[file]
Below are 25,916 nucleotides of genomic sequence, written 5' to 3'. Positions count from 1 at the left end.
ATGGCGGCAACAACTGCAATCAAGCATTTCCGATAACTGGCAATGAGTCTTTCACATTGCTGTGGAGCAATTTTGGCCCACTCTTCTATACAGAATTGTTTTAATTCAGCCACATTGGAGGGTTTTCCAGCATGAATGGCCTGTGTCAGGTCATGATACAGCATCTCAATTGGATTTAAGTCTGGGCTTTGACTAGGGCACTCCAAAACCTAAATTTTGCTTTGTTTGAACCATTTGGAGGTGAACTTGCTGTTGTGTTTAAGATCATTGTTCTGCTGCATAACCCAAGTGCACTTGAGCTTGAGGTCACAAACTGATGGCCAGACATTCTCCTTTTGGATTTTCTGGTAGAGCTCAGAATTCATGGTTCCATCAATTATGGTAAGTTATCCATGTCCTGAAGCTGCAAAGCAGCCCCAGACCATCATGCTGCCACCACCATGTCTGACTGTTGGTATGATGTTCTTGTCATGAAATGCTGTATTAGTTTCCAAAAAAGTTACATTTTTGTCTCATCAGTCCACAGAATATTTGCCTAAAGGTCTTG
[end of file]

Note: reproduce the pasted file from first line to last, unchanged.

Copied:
Below are 25,916 nucleotides of genomic sequence, written 5' to 3'. Positions count from 1 at the left end.
ATGGCGGCAACAACTGCAATCAAGCATTTCCGATAACTGGCAATGAGTCTTTCACATTGCTGTGGAGCAATTTTGGCCCACTCTTCTATACAGAATTGTTTTAATTCAGCCACATTGGAGGGTTTTCCAGCATGAATGGCCTGTGTCAGGTCATGATACAGCATCTCAATTGGATTTAAGTCTGGGCTTTGACTAGGGCACTCCAAAACCTAAATTTTGCTTTGTTTGAACCATTTGGAGGTGAACTTGCTGTTGTGTTTAAGATCATTGTTCTGCTGCATAACCCAAGTGCACTTGAGCTTGAGGTCACAAACTGATGGCCAGACATTCTCCTTTTGGATTTTCTGGTAGAGCTCAGAATTCATGGTTCCATCAATTATGGTAAGTTATCCATGTCCTGAAGCTGCAAAGCAGCCCCAGACCATCATGCTGCCACCACCATGTCTGACTGTTGGTATGATGTTCTTGTCATGAAATGCTGTATTAGTTTCCAAAAAAGTTACATTTTTGTCTCATCAGTCCACAGAATATTTGCCTAAAGGTCTTG